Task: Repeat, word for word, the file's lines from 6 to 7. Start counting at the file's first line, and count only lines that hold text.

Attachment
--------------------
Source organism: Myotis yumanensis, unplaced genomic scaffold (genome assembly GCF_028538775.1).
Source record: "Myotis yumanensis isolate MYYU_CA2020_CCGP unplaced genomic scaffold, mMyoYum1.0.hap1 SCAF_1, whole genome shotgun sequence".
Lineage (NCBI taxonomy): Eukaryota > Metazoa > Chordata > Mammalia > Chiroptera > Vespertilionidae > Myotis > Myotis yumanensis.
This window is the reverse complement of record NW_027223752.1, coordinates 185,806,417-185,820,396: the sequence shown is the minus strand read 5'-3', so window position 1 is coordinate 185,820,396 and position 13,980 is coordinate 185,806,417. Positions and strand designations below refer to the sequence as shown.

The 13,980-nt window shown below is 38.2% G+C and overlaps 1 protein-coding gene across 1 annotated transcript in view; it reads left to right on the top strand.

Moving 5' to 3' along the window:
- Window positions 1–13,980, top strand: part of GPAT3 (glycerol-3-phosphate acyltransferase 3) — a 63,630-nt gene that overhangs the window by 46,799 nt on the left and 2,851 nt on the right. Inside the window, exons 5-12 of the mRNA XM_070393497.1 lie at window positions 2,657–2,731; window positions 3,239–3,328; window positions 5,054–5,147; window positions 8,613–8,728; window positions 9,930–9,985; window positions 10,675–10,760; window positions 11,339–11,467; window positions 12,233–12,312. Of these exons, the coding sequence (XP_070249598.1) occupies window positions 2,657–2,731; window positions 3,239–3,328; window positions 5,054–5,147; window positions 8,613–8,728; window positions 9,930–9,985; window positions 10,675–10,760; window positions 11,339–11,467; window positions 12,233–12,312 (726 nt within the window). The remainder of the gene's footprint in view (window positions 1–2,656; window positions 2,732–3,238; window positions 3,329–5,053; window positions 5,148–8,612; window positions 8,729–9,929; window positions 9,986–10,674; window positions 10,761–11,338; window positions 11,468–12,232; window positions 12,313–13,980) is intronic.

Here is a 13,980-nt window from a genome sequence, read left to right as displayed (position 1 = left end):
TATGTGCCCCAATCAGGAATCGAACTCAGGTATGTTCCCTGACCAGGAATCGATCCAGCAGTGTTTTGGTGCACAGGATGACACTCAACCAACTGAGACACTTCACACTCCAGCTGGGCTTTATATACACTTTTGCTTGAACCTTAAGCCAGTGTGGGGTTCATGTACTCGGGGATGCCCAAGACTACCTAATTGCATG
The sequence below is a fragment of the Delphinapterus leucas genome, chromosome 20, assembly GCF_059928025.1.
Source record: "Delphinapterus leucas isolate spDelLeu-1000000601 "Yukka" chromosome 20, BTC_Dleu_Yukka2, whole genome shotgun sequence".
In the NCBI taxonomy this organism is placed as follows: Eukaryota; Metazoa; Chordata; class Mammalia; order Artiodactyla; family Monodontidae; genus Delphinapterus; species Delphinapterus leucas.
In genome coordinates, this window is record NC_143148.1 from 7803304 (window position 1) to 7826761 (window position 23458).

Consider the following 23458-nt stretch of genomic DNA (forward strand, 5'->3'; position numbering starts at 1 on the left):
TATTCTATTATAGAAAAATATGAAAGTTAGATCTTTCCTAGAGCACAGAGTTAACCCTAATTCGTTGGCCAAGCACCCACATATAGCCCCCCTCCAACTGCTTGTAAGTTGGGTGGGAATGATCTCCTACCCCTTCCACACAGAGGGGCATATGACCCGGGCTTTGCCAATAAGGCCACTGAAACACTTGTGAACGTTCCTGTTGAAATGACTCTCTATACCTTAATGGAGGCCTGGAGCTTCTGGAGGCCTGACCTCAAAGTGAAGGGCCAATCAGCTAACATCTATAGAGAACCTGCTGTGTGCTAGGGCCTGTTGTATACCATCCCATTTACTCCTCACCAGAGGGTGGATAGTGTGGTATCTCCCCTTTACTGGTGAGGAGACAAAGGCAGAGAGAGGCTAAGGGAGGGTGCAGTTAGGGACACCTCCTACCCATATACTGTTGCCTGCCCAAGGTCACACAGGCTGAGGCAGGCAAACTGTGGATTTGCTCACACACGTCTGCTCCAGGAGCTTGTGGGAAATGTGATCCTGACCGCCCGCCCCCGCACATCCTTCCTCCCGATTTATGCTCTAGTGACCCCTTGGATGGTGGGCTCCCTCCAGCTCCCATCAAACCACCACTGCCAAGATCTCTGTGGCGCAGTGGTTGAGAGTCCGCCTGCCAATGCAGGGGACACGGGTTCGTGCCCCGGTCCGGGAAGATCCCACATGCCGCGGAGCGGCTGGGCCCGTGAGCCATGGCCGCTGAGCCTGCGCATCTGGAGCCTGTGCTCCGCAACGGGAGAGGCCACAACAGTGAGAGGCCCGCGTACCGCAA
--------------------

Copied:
Moving 5' to 3' along the window:
- Window positions 1–13,980, top strand: part of GPAT3 (glycerol-3-phosphate acyltransferase 3) — a 63,630-nt gene that overhangs the window by 46,799 nt on the left and 2,851 nt on the right. Inside the window, exons 5-12 of the mRNA XM_070393497.1 lie at window positions 2,657–2,731; window positions 3,239–3,328; window positions 5,054–5,147; window positions 8,613–8,728; window positions 9,930–9,985; window positions 10,675–10,760; window positions 11,339–11,467; window positions 12,233–12,312. Of these exons, the coding sequence (XP_070249598.1) occupies window positions 2,657–2,731; window positions 3,239–3,328; window positions 5,054–5,147; window positions 8,613–8,728; window positions 9,930–9,985; window positions 10,675–10,760; window positions 11,339–11,467; window positions 12,233–12,312 (726 nt within the window). The remainder of the gene's footprint in view (window positions 1–2,656; window positions 2,732–3,238; window positions 3,329–5,053; window positions 5,148–8,612; window positions 8,729–9,929; window positions 9,986–10,674; window positions 10,761–11,338; window positions 11,468–12,232; window positions 12,313–13,980) is intronic.